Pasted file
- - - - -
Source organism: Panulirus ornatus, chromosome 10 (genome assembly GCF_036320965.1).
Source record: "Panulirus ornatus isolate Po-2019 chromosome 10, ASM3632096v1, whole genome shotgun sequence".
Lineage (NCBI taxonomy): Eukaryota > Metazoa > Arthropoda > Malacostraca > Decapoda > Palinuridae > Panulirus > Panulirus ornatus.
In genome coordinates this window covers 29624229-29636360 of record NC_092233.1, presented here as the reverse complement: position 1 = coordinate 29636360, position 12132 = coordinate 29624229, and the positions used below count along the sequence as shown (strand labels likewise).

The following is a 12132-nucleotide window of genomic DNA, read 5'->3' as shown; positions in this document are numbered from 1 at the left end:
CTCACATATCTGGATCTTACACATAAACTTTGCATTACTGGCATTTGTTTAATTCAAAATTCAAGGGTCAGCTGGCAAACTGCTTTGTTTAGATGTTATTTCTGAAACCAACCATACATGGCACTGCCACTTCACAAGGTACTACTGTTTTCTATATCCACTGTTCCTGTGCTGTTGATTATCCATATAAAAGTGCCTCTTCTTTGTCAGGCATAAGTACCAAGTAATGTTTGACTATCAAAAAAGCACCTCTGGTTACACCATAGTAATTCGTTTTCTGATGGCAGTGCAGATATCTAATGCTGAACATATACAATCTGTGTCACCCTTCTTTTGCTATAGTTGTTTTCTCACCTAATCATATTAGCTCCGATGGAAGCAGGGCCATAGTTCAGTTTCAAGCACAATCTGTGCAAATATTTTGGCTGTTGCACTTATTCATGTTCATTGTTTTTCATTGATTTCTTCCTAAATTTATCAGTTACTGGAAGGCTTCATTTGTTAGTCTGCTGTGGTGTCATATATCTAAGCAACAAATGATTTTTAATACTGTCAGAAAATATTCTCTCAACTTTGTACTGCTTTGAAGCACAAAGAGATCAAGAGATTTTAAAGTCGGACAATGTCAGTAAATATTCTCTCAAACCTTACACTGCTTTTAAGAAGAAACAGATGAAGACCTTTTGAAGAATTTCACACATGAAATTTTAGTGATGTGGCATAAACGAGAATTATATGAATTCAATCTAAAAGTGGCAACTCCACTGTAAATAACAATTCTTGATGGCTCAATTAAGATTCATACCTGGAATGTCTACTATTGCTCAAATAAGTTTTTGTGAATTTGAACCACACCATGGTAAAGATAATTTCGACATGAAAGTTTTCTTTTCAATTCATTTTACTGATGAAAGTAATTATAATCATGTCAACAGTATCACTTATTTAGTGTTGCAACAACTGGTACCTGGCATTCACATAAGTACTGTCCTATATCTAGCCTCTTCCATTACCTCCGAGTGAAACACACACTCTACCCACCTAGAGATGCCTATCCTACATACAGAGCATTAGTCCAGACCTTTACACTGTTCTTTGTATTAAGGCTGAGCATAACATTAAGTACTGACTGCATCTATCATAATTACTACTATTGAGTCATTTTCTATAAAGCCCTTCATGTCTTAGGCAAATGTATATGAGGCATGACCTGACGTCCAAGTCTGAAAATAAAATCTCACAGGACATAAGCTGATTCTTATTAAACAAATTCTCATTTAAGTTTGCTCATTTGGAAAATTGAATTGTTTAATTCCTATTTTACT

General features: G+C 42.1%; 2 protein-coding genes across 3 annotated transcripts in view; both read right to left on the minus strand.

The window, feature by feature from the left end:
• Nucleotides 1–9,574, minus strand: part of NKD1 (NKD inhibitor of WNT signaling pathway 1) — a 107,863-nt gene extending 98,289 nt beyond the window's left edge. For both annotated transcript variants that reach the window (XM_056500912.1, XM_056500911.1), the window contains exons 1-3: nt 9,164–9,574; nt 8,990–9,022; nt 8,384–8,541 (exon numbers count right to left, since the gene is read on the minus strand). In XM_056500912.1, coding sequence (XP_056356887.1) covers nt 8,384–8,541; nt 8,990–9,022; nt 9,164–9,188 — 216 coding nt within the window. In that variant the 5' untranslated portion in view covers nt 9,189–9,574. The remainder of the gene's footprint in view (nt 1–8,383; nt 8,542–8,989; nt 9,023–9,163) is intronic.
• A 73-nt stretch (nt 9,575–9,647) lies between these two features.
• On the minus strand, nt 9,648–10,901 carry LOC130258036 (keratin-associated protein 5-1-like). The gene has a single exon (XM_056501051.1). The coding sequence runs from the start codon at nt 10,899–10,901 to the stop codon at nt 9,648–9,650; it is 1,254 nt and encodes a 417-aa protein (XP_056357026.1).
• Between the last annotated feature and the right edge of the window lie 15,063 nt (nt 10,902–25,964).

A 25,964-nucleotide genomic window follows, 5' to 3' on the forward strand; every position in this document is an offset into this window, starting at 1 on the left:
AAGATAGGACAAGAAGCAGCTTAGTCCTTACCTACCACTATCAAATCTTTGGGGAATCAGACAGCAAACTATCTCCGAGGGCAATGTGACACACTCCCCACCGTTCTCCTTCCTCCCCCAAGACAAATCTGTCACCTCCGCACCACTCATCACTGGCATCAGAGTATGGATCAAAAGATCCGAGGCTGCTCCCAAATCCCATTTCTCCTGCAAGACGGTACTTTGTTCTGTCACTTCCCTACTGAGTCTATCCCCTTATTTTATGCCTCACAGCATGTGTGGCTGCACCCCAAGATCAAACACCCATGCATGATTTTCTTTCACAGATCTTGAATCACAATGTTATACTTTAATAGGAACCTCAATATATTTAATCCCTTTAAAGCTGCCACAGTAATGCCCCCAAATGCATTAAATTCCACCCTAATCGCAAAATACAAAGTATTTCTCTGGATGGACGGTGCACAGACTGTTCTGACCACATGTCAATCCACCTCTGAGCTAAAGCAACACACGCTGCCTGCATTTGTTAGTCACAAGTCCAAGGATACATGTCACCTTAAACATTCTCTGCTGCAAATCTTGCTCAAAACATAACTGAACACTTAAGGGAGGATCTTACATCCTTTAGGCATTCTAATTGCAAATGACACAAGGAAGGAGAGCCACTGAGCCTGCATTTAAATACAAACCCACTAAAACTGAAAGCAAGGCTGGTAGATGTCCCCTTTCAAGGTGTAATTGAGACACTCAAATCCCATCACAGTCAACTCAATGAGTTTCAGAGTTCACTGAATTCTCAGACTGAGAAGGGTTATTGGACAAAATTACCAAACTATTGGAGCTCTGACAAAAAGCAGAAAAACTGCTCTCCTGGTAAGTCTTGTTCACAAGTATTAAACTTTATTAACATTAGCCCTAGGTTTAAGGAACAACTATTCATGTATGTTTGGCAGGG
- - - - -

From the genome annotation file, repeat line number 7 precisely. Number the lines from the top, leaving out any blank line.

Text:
General features: G+C 42.1%; 2 protein-coding genes across 3 annotated transcripts in view; both read right to left on the minus strand.